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Thread: A disturbing trend: proposal to eliminate planning jobs

  1. #1
    Cyburbian
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    A disturbing trend: proposal to eliminate planning jobs

    This trend started in some of the suburban communities last year though I'm kind of shocked that a major city would think about making the same move.From today's Chicago Sun Times:


    Burke: Build on Daley consolidation idea, outsource city planner jobs
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    October 15, 2010

    BY FRAN SPIELMAN City Hall Reporter

    Mayor Daley wants to merge the departments of Community Development and Zoning to put economic development and neighborhood planning under one roof, but the consolidation doesn't go far enough for the City Council's most powerful alderman.

    Arguing that development in Chicago has ground to a halt, Finance Committee Chairman Edward M. Burke (14th) said it's time to outsource the jobs of scores of city planners who are sitting around with virtually nothing to do.

    Finance Committee Chairman Edward M. Burke (14th) said it's time to outsource the jobs of city planners.


    "You have to look at how many applications there are for permits, for zoning, for planned unit developments. There's nothing going on. There's three cranes in the whole city. We have a whole bureaucracy there that is just kept in place with nothing to do," Burke said Thursday.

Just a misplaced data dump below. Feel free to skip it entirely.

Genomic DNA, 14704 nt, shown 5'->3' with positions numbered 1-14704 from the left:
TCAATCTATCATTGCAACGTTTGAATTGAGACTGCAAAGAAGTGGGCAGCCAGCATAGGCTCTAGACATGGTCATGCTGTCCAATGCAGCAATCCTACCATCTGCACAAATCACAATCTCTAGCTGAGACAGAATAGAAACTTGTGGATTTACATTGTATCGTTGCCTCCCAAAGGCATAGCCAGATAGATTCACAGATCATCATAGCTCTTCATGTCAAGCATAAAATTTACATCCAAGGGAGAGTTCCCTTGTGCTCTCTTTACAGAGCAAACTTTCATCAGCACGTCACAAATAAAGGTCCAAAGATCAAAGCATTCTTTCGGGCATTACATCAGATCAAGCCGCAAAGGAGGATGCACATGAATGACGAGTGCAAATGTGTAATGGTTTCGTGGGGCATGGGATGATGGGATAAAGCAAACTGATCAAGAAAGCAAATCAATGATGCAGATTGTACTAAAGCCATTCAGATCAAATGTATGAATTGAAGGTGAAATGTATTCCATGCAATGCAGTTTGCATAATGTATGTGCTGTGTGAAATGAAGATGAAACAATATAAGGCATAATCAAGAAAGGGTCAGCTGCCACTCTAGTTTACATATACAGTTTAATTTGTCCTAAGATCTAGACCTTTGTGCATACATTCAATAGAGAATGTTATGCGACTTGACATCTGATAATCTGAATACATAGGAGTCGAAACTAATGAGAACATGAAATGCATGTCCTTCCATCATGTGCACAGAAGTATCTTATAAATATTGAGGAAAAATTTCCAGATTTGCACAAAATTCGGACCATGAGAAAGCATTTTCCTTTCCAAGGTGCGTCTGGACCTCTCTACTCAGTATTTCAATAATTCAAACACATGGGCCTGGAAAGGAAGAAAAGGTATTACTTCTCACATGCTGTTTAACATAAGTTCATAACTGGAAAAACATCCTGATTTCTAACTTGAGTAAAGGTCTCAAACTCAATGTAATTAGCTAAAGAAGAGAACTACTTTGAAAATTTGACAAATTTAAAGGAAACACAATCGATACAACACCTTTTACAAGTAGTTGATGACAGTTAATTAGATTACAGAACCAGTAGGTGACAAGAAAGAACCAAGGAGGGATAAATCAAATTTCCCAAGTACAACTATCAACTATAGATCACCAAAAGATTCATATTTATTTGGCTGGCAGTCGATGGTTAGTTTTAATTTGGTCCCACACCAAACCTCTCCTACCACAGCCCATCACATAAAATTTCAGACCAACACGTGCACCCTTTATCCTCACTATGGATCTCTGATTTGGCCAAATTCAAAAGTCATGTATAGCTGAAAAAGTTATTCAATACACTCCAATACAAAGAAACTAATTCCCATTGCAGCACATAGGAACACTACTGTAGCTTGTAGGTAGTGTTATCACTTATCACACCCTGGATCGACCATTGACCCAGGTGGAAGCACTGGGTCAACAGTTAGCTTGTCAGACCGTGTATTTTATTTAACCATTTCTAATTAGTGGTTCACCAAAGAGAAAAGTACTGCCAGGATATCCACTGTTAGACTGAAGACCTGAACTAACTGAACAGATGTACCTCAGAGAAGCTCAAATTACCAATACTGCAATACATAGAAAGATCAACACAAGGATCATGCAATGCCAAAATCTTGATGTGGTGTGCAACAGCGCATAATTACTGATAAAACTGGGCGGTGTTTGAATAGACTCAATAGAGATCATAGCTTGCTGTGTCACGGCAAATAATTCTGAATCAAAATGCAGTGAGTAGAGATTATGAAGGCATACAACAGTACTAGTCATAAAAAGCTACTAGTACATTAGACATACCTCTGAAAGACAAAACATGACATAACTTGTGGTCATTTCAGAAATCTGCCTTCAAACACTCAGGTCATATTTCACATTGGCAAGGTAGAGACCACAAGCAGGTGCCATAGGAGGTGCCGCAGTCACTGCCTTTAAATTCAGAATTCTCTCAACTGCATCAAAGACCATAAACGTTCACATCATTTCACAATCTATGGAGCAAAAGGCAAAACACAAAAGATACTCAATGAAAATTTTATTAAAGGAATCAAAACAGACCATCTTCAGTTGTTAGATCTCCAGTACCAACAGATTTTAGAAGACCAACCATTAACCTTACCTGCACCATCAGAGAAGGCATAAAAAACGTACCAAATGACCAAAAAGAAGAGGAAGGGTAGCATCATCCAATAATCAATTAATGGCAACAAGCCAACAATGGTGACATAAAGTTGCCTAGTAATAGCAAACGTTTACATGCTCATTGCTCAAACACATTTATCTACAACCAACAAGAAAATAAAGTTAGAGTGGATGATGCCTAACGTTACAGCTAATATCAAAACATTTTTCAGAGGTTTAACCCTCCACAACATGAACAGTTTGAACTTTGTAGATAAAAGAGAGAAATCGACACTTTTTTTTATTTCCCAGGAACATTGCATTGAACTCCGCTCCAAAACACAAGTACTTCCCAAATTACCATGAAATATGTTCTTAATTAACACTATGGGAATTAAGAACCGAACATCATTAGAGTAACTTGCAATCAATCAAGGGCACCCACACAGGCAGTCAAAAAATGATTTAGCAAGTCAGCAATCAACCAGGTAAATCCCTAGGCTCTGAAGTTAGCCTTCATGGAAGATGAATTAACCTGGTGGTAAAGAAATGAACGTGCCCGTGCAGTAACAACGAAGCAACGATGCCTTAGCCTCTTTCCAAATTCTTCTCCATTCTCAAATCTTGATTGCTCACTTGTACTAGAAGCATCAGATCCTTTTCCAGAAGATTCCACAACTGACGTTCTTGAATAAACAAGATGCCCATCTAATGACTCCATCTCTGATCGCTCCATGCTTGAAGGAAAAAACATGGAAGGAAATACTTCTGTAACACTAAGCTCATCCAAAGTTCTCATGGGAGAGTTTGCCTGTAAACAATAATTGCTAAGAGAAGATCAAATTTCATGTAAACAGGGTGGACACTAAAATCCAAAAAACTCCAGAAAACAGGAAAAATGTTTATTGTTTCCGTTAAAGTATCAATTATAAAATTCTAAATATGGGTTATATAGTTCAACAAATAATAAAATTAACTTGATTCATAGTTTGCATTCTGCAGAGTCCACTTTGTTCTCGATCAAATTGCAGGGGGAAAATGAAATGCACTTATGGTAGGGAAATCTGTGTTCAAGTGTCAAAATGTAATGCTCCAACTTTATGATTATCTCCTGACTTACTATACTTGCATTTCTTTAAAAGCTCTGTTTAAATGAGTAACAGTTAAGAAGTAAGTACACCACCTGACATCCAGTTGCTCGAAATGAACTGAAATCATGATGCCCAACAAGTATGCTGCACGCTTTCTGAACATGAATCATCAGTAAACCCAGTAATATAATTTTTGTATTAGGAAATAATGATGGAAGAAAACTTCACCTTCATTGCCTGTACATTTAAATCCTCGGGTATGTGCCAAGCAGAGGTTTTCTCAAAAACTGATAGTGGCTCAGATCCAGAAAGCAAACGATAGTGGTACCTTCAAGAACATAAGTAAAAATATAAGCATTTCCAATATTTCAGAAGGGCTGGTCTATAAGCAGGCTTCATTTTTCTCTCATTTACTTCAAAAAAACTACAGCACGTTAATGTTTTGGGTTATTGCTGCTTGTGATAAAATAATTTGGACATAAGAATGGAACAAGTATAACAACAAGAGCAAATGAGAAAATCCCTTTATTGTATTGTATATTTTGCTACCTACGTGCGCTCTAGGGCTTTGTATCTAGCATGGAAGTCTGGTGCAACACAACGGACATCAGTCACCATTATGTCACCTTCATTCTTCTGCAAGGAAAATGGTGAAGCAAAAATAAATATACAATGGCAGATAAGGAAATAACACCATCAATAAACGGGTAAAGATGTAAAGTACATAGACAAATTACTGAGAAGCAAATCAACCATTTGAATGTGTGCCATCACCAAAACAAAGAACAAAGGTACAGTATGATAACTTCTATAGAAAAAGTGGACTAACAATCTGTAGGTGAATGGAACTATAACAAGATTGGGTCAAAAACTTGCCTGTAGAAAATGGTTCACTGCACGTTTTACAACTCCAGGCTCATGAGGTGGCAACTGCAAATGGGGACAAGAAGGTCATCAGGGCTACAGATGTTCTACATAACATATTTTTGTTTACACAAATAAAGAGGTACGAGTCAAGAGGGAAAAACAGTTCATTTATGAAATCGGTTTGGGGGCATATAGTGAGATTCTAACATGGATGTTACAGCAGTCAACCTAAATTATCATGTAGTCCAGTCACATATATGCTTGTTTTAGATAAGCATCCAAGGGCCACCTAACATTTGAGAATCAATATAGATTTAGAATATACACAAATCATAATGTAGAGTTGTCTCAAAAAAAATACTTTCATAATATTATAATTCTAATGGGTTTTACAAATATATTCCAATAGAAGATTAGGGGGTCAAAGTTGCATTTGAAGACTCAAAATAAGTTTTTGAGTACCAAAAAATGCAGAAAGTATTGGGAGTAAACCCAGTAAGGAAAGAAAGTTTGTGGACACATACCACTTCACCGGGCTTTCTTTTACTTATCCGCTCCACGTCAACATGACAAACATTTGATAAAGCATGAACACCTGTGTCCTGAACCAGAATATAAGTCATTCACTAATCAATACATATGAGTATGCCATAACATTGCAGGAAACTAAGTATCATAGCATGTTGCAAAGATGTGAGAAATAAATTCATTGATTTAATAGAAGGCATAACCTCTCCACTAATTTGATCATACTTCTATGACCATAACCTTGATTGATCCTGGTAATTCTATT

Daley wants to shift zoning inspectors to the Department of Buildings, merge six city departments into three and eliminate 277 jobs, but lay off only 42 employees.

    Burke's proposal has far greater cost-saving potential. It would also remove redundant layers of middle-management to at least begin to confront the city's structural deficit.

  2. #2
    Cyburbian
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    Growing up in Chicagoland and practicing planning there for several years, this comes as no big surprise, actually. The City of Chicago, CMAP (especially after the NIPC-CATS consolidation), RTA, and others have laid off scores of planners over the past 3-4 years and will continue its downward spiral. Most suburban residential growth plummeted at the end of 2006 with additional commercial, non-residential, and institutional following in 2007-2008. Development in ChicagoLAND will probably not start again (at any large level) for at least another 3-4 years, and that is a conservative estimate.

    I don't know how long it would take for the City of Chicago, maybe shorter or maybe longer. The current mess with the huge budget gap will easily take 5-10 years to fix. I still read Crains Chicago Business and vacancy rates, rents, etc. fluctuate all the time. Chicago is also an international city, so the same rules don't necessarily apply. Even if Rahm or his successor(s) are successful at significantly paying off their debt, you will still have development come in regardless of how many staff are on payroll.